MADISON (WITI) -- The 2014 campaign for the top prize in Wisconsin politics is already underway. The Democratic Party of Wisconsin has announced a strategy to unseat Gov. Scott Walker, getting "boots on the ground" in all 72 counties nearly two years before the election.
"It's really putting a face on the ground an early as we can, earlier than ever before. It's a recognition that we're never going to be able to raise the types of money he raises. We don't have the Koch brothers, and corporate chieftains funding our operations. We believe our message resonates better and there's more Democrats than Republicans out there. Our job is to educate them, and get them out to vote," Democratic Party Chairman Mike Tate said. At this early stage, Democrats don't have a declared candidate, but possibilities include:
- Milwaukee Mayor Tom Barrett, who could make a third run for the job
- Former U.S. Senator Russ Feingold, who is the favorite of many in the base, but has said if he returns to politics it would be at the federal, not state level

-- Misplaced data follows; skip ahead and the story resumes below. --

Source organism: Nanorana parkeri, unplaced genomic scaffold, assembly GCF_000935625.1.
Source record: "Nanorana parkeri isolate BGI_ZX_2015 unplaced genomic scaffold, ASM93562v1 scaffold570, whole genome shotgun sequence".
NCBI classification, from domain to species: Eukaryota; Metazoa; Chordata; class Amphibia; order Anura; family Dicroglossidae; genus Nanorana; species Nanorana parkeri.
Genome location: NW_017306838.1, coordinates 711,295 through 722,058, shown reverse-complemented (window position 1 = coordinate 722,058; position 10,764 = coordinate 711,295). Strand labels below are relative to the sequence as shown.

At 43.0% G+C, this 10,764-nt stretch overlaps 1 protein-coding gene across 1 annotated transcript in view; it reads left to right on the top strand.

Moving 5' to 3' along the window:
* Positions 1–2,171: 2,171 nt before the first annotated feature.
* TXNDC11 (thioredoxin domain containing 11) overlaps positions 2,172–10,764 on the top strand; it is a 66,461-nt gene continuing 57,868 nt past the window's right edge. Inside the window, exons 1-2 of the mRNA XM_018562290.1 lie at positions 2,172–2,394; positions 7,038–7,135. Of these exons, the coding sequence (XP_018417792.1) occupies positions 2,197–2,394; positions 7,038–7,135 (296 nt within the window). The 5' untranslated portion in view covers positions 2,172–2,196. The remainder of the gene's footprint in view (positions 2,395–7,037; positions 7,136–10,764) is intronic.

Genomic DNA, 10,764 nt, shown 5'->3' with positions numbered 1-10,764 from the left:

- Kathleen Falk, who ran for governor during the recall election
- Members of the Wisconsin Legislature, including Assembly Minority Leader Peter Barca, and state Senators Jon Erpenbach and Chris Larson
- Milwaukee County Executive Chris Abele, who currently holds the same office Gov. Scott Walker held prior to winning the governor's office
"Obviously good candidates will emerge in time for local office as well as governor. When that happens it will shift into the face," Tate said.
The Republican Party, led by new Executive Director Joe Fadness believes the Walker campaign will have advantages in money and volunteers that allowed Gov. Walker to win the recall election by seven points in June.
"Regardless of who the opponent is, we take it seriously and we'll be ready to protect the governor. The Democrats can open offices and they can follow our lead, but the bottom line is the Republican Party has a lead in the ground game and we will have the resources it takes to protect the governor," Fadness said.
The GOP has four campaign offices it never closed and views voter outreach outside of a traditional campaign cycle as an important first impression.
"You look at 2012 and we made 10 million voter contacts across the state. We helped protect the governor and lieutenant governor from a baseless recall. We helped increase the majority in the Assembly and take back the Senate. We had great success here but we didn't stop," Fadness said.